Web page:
The president of the Black Business Council Dr Danisa Baloyi. Picture: Nicholas Rama

Johannesburg - The Black Business Council (BBC) has laid criminal charges of fraud and theft against controversial businesswoman and suspended president Danisa Baloyi, as mystery continued over the missing R5 million donation from the Airports Company of SA (Acsa).

BBC secretary-general George Sebulela yesterday said the lobby group laid the charges in against Baloyi and oil and gas company Merit Energy Johannesburg two weeks ago but suspended Baloyi on Thursday, pending investigations.

Sebulela said Baloyi had also been barred from conducting any BBC activities and vice-president Gilbert Mosena would act her position.

The donation was made in two instalments to Merit Energy earlier this year and was aimed at driving the council’s economic transformation agenda.

He said BBC did not know how the Cape Town-based company ended up receiving the R5m donation.

"The investigation will reveal all that,” Sebulela said. “What we know is that the owner of the company, Hawa Bibi Khan, is a member of BBC." 

Sebulela said the services of Dominic Ntsele, the chief fundraiser who is implicated in the matter, have also been terminated, adding that he was not a member of the organisation.

He dismissed questions of infighting and power struggles within the council, saying they enjoyed a “very good relationship”.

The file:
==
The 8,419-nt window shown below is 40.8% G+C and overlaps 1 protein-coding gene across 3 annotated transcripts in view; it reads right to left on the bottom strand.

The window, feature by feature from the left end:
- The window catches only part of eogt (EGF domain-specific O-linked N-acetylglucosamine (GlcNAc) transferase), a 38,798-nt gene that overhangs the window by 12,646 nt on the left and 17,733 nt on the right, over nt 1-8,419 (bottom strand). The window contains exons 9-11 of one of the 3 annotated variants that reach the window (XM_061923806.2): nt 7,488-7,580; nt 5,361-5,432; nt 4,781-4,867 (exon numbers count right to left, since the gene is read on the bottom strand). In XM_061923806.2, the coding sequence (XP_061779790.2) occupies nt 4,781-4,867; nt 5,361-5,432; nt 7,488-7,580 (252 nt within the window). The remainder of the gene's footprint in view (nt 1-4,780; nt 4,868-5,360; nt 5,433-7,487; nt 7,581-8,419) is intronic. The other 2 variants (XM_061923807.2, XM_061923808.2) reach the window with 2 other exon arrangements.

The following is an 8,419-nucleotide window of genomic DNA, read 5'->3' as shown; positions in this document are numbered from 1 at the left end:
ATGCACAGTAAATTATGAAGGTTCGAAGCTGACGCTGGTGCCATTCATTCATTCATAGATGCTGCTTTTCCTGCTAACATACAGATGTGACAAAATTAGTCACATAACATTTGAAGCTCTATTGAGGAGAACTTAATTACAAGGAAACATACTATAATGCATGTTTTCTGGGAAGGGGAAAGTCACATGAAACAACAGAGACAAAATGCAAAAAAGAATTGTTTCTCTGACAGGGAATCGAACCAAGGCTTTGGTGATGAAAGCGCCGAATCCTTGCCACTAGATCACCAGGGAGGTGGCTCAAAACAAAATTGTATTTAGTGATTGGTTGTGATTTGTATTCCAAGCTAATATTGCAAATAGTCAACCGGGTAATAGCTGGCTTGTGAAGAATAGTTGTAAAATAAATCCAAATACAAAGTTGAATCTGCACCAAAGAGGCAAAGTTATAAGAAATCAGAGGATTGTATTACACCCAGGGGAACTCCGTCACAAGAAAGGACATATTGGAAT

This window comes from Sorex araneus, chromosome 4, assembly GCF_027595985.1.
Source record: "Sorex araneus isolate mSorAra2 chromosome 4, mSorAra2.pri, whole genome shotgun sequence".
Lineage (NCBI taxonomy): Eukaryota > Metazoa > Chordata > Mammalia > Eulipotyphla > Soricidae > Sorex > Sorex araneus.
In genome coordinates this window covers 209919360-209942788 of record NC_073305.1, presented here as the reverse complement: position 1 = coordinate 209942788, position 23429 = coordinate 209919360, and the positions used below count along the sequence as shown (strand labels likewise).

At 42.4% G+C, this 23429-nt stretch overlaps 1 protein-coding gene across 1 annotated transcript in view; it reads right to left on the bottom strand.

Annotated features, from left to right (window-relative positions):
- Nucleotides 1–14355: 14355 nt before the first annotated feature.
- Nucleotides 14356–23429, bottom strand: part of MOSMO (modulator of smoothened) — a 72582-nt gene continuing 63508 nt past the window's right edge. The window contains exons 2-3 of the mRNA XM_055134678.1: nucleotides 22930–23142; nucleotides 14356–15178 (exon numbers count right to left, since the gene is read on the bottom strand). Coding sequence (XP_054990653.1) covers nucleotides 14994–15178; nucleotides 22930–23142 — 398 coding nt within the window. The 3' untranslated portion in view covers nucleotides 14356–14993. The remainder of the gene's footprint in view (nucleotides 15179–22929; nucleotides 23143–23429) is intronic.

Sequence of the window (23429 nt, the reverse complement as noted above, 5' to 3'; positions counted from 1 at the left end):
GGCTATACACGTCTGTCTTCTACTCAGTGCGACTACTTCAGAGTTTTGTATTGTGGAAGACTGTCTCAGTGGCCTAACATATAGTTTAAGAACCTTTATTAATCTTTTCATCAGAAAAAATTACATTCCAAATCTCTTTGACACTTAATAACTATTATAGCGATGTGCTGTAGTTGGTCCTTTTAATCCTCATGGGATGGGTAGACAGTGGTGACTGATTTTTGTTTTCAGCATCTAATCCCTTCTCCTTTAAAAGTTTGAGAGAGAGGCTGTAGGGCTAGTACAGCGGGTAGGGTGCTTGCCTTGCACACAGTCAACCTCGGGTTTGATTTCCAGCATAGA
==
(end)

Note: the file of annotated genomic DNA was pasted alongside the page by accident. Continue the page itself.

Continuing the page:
Sebulela warned, however, that “appropriate action” would be taken against those found guilty of wrongdoing, in order to maintain the BBC’s good reputation.

He refused to state what stiff sanction Baloyi could face should she be found guilty, saying: “Correct decisions will be made to make sure we maintain our reputation.”

Baloyi’s tenure in the business world has been dogged by controversies. In 2007, a Financial Services Board report on Fidentia Asset Management (FAM) accused Baloyi of being exposed to a conflict of interest in her role as a trustee on the board of the Living Hands Trust.

Baloyi was a director of Fidentia Holdings, the sole shareholder of FAM, the company managing the Living Hands Trust. Fidentia's curators uncovered an R8m loan Fidentia allegedly paid to her, which convicted fraudster and former Fidentia boss J Arthur Brown denied had been written off, saying that it was a legitimate loan to help Baloyi capitalise her business assets.

BBC chairperson Sello Rasethaba said Acsa was doing its best to make sure the money was being paid into BBC. “I think they have enough evidence to prove that,” he said.

The BBC, which has been very influential in influencing government policy, also announced former chief operating officer and director of Sentech Kganki Matabane as the council’s chief executive, effective December 1.